In January 2016, Worlds of ZZT made its first tweet, running through its code, randomly selecting a zip file, taking a peek inside, and ultimately inaugurating its feed with a render of the beach from Red Isle, by Oof. I started the account as a way to show off the unique look that ZZT games have. I figured a few friends would politely follow it, and maybe an odd individual into the ascii aesthetic, but that ultimately it would go unnoticed.
Well, the attention the bot's received has far surpassed what I expected. More than 250 people follow it! Even in the late 90s/early 2000s when ZZT was at its peak (at least as far as when I was around), I'd have been shocked at 250 people being a part of the ZZT community. And looking at those 250 followers who grew up with ZZT, the game's influence is readily apparent.
When you look at those Twitter profiles, you see a lot of titles like "Game developer", "Computer historian", "Software engineer", "Speedrunner", and "Programmer". ZZT was always important to me, but it wasn't until Worlds of ZZT that I realized it was important to everybody. ZZT was important. ZZT is important.
In February 2016, The Internet Archive began hosting a complete copy of z2's collection of games. This was very much a pleasant surprise! ZZT was not something people could easily find without prior knowledge of its existence, and its ability to play games in a web browser on non-DOS compatible machines made ZZT more accessible than it had been for years.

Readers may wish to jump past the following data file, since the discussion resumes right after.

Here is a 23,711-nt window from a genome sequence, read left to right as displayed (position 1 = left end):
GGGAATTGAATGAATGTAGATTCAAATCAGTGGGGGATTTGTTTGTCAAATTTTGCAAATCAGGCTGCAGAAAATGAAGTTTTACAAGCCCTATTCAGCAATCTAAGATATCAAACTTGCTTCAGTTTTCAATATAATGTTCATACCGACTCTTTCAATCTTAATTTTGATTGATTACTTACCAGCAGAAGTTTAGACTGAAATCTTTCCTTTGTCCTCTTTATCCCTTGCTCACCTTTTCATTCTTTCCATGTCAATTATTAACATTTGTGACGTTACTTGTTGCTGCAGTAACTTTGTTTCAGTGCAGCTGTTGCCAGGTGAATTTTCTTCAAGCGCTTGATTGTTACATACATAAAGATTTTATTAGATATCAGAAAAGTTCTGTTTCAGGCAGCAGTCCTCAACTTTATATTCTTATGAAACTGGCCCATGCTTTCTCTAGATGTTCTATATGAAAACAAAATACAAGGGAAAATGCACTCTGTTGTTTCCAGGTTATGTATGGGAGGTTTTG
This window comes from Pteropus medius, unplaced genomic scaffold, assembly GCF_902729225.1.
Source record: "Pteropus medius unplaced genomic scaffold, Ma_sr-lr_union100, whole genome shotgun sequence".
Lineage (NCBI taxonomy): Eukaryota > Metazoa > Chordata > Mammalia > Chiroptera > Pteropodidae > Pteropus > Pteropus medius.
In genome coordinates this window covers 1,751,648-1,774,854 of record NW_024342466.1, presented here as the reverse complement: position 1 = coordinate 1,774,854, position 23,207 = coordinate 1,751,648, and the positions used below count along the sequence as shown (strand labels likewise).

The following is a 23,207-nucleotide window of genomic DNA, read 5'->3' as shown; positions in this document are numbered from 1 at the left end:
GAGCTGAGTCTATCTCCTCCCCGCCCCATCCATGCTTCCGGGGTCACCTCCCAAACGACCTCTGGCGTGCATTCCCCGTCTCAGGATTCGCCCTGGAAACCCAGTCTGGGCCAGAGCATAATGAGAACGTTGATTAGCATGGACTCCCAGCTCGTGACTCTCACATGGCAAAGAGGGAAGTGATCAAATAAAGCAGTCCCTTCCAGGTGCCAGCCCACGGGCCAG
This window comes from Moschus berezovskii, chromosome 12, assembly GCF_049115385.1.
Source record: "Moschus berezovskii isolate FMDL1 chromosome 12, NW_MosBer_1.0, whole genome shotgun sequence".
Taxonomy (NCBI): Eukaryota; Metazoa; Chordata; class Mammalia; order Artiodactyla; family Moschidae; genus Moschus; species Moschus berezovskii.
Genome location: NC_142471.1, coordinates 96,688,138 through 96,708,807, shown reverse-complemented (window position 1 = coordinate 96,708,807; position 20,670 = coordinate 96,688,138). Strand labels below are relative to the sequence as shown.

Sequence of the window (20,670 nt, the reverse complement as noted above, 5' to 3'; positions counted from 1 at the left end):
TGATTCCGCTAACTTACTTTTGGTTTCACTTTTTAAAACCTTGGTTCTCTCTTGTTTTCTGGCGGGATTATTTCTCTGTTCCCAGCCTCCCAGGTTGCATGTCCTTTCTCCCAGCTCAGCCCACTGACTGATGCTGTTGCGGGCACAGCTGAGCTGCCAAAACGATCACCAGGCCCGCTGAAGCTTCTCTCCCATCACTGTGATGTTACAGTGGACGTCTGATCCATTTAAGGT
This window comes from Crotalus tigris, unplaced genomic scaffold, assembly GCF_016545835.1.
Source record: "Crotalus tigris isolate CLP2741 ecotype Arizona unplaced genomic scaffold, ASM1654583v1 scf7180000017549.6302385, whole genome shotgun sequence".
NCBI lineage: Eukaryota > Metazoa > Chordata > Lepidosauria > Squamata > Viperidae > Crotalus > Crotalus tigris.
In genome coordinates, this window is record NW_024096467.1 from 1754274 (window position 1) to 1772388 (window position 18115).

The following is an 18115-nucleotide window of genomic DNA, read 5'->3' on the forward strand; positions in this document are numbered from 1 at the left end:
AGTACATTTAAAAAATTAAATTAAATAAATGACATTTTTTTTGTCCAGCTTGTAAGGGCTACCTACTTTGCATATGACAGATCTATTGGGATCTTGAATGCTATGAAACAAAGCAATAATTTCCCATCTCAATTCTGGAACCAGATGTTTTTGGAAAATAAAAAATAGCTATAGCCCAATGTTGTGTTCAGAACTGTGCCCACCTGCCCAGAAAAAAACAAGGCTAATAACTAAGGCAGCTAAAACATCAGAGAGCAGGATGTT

But it also shined a light on many of z2's issues. The site launched in 2001, and still looks very much like it did back then. It was written by a group of dedicated, but inexperienced teenagers. Its latest news on the front page is from 2014 (by me, managing to get the old news posting system working on a more modern version of PHP). The second most recent news post is from 2010. The oldest news on the front page is from 2009. It's a dead site, kept alive solely by whoever is paying for its continued hosting. Frankly, I'm not even sure who is paying for its hosting right now. Most likely Quantum P.
I'm confident z2 won't be disappearing into the void anytime soon, but I'm also confident that something new needs to be done. ZZT may be preserved, but it isn't curated. There's no documentation on its games and their impact. There's no preservation of its community. It's all still a dusty tome of adolescent creativity, unknown to anybody who didn't contribute to it.
My name is Dr. Dos, and I am a ZZTer. Today I am launching a Worlds of ZZT Patreon to help make sure that ZZT is remembered with the respect it deserves.
Museum of ZZT - A New z2
As previously mentioned, z2 is outdated, and all but abandoned at this point. I think what's most important is for ZZT to have a proper home.
The good news, is that this is something which I've actually started some time ago, and would like to really be able to sit down and flesh out properly. It includes a simple responsive design, mobile friendly layout, and adds useful data on games including (estimated) release dates and screenshots. (Click for full images, apologies for not having a nice inline viewer)
Another major feature is the ability to explore a zip file, allowing visitors to read text files, and even render boards from a ZZT file without downloading a game. The current implementation of this also supports clicking on objects to examine their code.